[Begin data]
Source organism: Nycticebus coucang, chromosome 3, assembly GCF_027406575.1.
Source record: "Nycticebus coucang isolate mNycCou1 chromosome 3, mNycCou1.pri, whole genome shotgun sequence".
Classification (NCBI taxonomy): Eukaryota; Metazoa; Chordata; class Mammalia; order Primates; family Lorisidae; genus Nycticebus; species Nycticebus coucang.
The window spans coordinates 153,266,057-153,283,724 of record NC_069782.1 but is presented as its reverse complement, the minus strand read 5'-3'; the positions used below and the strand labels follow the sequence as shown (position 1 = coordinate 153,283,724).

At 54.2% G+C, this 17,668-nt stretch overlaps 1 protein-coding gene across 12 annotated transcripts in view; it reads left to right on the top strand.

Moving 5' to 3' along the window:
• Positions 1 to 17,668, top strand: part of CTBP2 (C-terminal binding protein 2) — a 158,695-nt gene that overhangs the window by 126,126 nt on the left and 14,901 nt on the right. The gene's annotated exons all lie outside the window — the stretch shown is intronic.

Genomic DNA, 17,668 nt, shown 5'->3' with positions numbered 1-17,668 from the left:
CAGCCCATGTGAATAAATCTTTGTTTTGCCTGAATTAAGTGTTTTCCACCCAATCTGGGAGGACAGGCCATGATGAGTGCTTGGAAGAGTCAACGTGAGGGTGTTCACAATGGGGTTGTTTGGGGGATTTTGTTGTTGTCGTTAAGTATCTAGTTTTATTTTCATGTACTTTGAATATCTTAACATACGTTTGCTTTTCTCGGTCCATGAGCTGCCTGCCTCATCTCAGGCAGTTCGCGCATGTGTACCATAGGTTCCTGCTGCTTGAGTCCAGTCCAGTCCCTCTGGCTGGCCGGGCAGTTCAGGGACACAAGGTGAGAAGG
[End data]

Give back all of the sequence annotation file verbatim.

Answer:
Source organism: Nycticebus coucang, chromosome 3, assembly GCF_027406575.1.
Source record: "Nycticebus coucang isolate mNycCou1 chromosome 3, mNycCou1.pri, whole genome shotgun sequence".
Classification (NCBI taxonomy): Eukaryota; Metazoa; Chordata; class Mammalia; order Primates; family Lorisidae; genus Nycticebus; species Nycticebus coucang.
The window spans coordinates 153,266,057-153,283,724 of record NC_069782.1 but is presented as its reverse complement, the minus strand read 5'-3'; the positions used below and the strand labels follow the sequence as shown (position 1 = coordinate 153,283,724).

At 54.2% G+C, this 17,668-nt stretch overlaps 1 protein-coding gene across 12 annotated transcripts in view; it reads left to right on the top strand.

Moving 5' to 3' along the window:
• Positions 1 to 17,668, top strand: part of CTBP2 (C-terminal binding protein 2) — a 158,695-nt gene that overhangs the window by 126,126 nt on the left and 14,901 nt on the right. The gene's annotated exons all lie outside the window — the stretch shown is intronic.

Genomic DNA, 17,668 nt, shown 5'->3' with positions numbered 1-17,668 from the left:
CAGCCCATGTGAATAAATCTTTGTTTTGCCTGAATTAAGTGTTTTCCACCCAATCTGGGAGGACAGGCCATGATGAGTGCTTGGAAGAGTCAACGTGAGGGTGTTCACAATGGGGTTGTTTGGGGGATTTTGTTGTTGTCGTTAAGTATCTAGTTTTATTTTCATGTACTTTGAATATCTTAACATACGTTTGCTTTTCTCGGTCCATGAGCTGCCTGCCTCATCTCAGGCAGTTCGCGCATGTGTACCATAGGTTCCTGCTGCTTGAGTCCAGTCCAGTCCCTCTGGCTGGCCGGGCAGTTCAGGGACACAAGGTGAGAAGG